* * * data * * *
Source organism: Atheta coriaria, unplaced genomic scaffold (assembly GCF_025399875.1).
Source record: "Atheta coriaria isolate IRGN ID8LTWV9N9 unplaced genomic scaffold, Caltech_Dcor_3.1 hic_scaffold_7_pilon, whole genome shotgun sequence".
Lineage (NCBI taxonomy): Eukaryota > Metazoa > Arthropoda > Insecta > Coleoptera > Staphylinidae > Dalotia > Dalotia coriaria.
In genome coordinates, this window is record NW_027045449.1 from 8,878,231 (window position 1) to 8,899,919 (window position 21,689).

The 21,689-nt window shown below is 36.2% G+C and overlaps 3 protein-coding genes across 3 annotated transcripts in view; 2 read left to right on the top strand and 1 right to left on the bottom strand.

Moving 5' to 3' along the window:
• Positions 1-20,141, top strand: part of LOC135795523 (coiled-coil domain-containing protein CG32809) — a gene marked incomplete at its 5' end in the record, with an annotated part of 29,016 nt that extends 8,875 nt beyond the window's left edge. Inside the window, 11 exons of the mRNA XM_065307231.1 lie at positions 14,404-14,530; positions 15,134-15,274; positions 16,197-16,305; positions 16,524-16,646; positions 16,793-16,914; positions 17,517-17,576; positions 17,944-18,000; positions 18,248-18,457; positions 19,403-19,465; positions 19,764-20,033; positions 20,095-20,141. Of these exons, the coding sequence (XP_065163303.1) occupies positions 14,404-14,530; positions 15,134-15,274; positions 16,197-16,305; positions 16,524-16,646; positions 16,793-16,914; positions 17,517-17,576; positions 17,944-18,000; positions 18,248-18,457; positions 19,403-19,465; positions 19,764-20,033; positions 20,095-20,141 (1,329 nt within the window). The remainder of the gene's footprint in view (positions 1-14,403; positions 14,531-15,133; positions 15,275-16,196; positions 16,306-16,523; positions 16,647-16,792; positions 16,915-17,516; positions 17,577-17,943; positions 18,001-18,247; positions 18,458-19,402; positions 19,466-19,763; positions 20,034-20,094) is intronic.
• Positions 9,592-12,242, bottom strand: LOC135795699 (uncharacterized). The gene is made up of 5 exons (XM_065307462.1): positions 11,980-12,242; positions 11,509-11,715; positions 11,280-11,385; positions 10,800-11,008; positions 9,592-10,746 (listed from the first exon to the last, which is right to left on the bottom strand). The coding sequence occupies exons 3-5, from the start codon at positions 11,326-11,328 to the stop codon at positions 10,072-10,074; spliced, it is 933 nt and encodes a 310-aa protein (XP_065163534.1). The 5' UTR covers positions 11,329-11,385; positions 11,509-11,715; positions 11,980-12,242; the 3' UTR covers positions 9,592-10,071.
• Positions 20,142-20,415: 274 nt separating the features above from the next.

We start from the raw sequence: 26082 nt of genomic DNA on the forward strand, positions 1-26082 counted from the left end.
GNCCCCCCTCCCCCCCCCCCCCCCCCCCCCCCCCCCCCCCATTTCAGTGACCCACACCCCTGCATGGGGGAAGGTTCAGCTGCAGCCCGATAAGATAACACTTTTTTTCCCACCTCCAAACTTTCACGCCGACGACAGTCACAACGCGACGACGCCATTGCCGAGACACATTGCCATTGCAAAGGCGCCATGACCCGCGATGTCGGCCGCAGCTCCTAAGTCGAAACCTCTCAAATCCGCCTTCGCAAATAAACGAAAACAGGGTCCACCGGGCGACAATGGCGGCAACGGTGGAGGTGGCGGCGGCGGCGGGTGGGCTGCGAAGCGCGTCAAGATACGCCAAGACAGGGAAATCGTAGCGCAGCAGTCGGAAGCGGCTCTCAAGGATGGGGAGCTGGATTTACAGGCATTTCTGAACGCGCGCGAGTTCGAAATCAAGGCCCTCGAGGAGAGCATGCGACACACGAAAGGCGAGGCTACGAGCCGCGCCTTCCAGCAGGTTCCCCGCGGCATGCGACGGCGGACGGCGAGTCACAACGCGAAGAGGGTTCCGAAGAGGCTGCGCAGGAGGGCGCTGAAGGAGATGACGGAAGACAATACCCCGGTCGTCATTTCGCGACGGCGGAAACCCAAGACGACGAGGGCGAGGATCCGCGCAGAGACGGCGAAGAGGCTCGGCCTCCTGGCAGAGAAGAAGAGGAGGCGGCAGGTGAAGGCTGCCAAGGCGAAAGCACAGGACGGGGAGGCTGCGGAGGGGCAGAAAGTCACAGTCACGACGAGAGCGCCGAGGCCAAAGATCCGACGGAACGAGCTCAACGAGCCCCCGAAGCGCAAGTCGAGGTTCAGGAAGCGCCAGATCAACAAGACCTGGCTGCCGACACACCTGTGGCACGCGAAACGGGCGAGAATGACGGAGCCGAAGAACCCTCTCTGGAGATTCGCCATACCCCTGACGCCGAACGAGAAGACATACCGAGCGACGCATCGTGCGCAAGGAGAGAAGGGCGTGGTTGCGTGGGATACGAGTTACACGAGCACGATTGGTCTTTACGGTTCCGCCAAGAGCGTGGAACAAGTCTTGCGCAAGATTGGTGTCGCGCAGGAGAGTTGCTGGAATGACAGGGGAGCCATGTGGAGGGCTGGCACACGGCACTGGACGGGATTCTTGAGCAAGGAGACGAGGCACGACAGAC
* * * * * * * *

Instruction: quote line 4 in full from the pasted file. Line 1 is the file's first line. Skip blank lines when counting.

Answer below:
In genome coordinates, this window is record NW_027045449.1 from 8,878,231 (window position 1) to 8,899,919 (window position 21,689).